Artze-Vega, Isis, et al. “Privileging Pedagogy: Composition, Rhetoric, and Faculty Development.” College Composition and Communication 65:1 (September 2013): 162-184.
This article, written by seven scholars who work in the “border” between comp/rhet and faculty development, demonstrates the connections between comp/rhet scholarship and faculty development work and argues for more collaboration between these two fields. The authors define faculty development as a “transdisciplinary site,” (166) list the ways comp/rhet theory and work prepares scholars for faculty development work, explain how faculty development research has informed their own teaching and scholarship, and argue for greater emphasis on faculty development theory and training in comp/rhet graduate programs. Their article includes an annotated bibliography for faculty development scholarship.
The essay makes a case for the political importance of comp/rhet scholars taking on faculty development roles: these administrative positions give comp/rhet scholars the opportunity to affect change on the institution and influence higher education in directions that could privilege teaching and learning.
How comp/rhet scholarship and training prepares people to take on faculty development positions:
- “established focus on pedagogy and the trend toward preparation for administrative duties” (166)
- valuing of teaching and learning
- insights into how students learn that can be applied across contexts and disciplines
- good writers/rhetoricians, can prepare professional reports, materials, etc
- understand that all learning, writing is rhetorically situated
- interest in how people learn
- WPA work is oriented to teaching/educating, not just managing
- work often with instructional technology and digital media
- familiar with networking through WAC, WID, writing centers
How faculty development scholarship can impact writing education
- research on student motivation
- research on student development, especially young adult/adult education
- research on the impact of the holistic student experience on student performance in individual courses
how a faculty developer can be an “intellectual bureaucrat” (Richard E. Miller, 1998) – make change at higher institutional levels (171), opportunity to be a campus leader.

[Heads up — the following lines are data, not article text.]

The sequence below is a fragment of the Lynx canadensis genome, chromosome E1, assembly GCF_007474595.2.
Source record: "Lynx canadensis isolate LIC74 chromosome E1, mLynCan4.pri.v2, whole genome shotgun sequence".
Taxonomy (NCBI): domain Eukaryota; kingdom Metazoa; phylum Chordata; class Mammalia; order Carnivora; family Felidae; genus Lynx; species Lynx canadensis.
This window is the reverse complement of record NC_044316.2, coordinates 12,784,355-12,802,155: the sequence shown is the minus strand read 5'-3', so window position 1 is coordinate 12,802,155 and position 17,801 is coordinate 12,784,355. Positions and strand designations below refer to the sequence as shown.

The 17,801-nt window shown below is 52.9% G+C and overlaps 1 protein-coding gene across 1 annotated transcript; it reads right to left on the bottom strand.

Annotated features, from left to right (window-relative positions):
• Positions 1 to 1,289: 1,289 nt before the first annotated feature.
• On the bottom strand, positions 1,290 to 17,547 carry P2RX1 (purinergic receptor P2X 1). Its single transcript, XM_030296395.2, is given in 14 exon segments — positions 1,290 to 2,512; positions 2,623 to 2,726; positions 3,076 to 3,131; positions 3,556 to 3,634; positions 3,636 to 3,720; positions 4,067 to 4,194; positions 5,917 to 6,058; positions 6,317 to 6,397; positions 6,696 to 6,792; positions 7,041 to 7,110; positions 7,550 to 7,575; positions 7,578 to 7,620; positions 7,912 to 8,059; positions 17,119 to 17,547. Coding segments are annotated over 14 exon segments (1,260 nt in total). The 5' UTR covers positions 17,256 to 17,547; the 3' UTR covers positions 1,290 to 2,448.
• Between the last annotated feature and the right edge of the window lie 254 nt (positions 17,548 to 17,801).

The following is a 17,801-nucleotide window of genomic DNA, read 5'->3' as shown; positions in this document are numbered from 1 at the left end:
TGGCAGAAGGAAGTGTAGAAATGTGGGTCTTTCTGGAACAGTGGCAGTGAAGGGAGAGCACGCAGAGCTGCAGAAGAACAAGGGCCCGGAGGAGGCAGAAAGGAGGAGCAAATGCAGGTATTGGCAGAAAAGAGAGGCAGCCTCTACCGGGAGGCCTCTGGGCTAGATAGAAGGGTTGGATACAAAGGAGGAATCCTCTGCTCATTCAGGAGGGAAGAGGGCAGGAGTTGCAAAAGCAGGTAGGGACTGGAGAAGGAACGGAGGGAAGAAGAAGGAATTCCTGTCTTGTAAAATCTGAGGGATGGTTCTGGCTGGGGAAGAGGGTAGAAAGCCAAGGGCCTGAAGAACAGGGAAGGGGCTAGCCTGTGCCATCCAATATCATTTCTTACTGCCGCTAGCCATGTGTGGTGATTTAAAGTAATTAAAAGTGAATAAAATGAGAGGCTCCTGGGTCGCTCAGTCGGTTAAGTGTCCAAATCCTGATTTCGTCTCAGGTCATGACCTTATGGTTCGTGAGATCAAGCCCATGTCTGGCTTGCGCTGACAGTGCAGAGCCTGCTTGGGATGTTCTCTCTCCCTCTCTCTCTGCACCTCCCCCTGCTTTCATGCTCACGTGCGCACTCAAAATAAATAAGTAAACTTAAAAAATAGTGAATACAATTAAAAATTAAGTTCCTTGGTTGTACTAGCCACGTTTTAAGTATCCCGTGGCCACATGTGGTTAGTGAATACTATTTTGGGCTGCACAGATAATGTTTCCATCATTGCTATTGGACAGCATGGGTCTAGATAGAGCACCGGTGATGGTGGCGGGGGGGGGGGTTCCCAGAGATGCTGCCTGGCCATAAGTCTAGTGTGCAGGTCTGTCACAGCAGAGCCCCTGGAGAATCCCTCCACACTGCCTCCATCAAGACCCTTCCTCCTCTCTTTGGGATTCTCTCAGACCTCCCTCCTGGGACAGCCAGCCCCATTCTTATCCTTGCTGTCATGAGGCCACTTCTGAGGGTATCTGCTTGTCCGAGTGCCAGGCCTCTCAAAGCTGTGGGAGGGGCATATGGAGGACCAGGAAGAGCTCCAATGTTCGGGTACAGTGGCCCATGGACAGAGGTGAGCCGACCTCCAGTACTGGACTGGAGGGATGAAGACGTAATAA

Problems with the faculty developer position – sometimes seen as an inferior scholar, funding issues (necessary to build strong relationships and connections across campus) (176-177)
Possibilities for graduate education: courses dedicated to faculty development, include faculty development as a possible career path and area of scholarly inquiry, internships in CTL (centers for teaching and learning) or other faculty development positions (training TAs, WAC and WID work, etc.)
“Success in faculty development begins with admitting that we have more questions than answers and with accepting the challenge of continually revising our teaching and reassessing our learning” (177).
“These courses [in composition theory and pedagogy], we feel, could benefit from a closer alignment with insights developed in the field of faculty development: principles of learning from a general perspective, explicit discussion of institutional politics beyond the writing program, inclusion of models for leading and adapting to change within institutions, and broad exploration of curriculum design and assessment. Such training will prepare students to be effective participants in a wide range of institutional and department cultures as well as potentially providing them with access to an alternative (and greatly satisfying) career path” (176).
“Both groups [faculty developers and comp/rhet scholars] believe that continued professional learning is a desirable professional norm” (174).
“We [WPAs} know that teaching and learning are not the same thing, and this insight is central to faculty development work” (168).
“In order to be effective, professional development needs to be sustained not only over the course of a year but over the course of a career” (168).